The Rise and Fall of Adam and Eve (Hardcover)
With the storytelling verve that made The Swerve such a delight, Greenblatt plumbs a central question regarding the biblical creation story and the myth of The Fall: “How does something made up become so compellingly real?” Tracing its origins back to diasporic Hebrews attempting to blunt the influence of such competing lore as found in Gilgamesh and other polytheistic traditions, Greenblatt brings us into close familiarity with many who were influential in establishing the centrality of the Adam and Eve story in Western civilization—primarily Augustine, artists such as Dürer and Milton; and those responsible for its return to allegorical status—principally Voltaire and Darwin. -Peter— From Fall Booknotes 2017
Bolder, even, than the ambitious books for which Stephen Greenblatt is already renowned, The Rise and Fall of Adam and Eve explores the enduring story of humanity's first parents. Comprising only a few ancient verses, the story of Adam and Eve has served as a mirror in which we seem to glimpse the whole, long history of our fears and desires, as both a hymn to human responsibility and a dark fable about human wretchedness.
Tracking the tale into the deep past, Greenblatt uncovers the tremendous theological, artistic, and cultural investment over centuries that made these fictional figures so profoundly resonant in the Jewish, Christian, and Muslim worlds and, finally, so very "real" to millions of people even in the present. With the uncanny brilliance he previously brought to his depictions of William Shakespeare and Poggio Bracciolini (the humanist monk who is the protagonist of The Swerve), Greenblatt explores the intensely personal engagement of Augustine, Durer, and Milton in this mammoth project of collective creation, while he also limns the diversity of the story's offspring: rich allegory, vicious misogyny, deep moral insight, and some of the greatest triumphs of art and literature.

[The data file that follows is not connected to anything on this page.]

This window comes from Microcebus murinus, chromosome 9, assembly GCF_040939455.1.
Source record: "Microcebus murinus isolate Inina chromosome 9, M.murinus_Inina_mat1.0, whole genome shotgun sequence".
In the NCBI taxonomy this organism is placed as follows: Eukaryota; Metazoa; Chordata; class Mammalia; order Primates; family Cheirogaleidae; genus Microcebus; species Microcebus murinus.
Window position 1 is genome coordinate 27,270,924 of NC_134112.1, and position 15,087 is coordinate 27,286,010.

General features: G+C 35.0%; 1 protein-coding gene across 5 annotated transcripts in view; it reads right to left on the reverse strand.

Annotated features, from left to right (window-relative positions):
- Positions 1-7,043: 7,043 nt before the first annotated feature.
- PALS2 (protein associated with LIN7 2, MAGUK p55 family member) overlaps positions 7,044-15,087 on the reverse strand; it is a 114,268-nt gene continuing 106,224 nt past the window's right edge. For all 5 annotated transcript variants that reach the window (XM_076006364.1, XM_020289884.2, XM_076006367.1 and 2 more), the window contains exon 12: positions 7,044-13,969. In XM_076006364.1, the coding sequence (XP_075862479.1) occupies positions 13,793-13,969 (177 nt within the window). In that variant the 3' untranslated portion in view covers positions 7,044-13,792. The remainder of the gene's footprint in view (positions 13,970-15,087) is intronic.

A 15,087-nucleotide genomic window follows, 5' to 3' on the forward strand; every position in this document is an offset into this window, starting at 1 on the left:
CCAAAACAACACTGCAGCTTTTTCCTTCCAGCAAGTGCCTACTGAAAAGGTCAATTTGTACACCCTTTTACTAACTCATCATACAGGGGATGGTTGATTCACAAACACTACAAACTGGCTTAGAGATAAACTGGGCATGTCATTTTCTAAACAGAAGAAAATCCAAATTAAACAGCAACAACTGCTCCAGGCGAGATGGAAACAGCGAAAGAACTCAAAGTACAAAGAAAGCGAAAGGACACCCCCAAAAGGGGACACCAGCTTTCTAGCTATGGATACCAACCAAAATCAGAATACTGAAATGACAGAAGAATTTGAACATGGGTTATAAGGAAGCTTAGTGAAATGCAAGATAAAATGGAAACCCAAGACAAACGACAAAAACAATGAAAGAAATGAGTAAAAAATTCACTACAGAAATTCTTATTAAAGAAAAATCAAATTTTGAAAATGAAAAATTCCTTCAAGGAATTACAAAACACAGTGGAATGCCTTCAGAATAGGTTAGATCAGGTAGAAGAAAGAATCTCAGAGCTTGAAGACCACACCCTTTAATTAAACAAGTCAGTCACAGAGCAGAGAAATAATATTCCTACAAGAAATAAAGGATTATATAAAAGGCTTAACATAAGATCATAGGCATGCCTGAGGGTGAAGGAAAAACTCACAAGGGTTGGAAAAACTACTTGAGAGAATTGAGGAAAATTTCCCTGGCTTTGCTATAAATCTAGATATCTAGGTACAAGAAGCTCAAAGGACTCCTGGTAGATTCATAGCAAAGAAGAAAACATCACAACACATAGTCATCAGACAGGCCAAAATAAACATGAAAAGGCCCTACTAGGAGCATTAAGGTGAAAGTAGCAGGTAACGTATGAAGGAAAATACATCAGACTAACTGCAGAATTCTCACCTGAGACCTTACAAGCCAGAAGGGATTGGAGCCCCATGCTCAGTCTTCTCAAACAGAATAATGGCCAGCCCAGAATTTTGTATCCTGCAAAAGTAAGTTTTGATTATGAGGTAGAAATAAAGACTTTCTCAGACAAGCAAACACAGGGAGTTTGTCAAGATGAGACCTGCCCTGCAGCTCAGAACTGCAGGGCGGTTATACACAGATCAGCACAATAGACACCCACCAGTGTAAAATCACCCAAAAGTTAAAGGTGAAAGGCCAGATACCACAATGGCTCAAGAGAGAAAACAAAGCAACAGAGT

The biblical origin story, Greenblatt argues, is a model for what the humanities still have to offer: not the scientific nature of things, but rather a deep encounter with problems that have gripped our species for as long as we can recall and that continue to fascinate and trouble us today.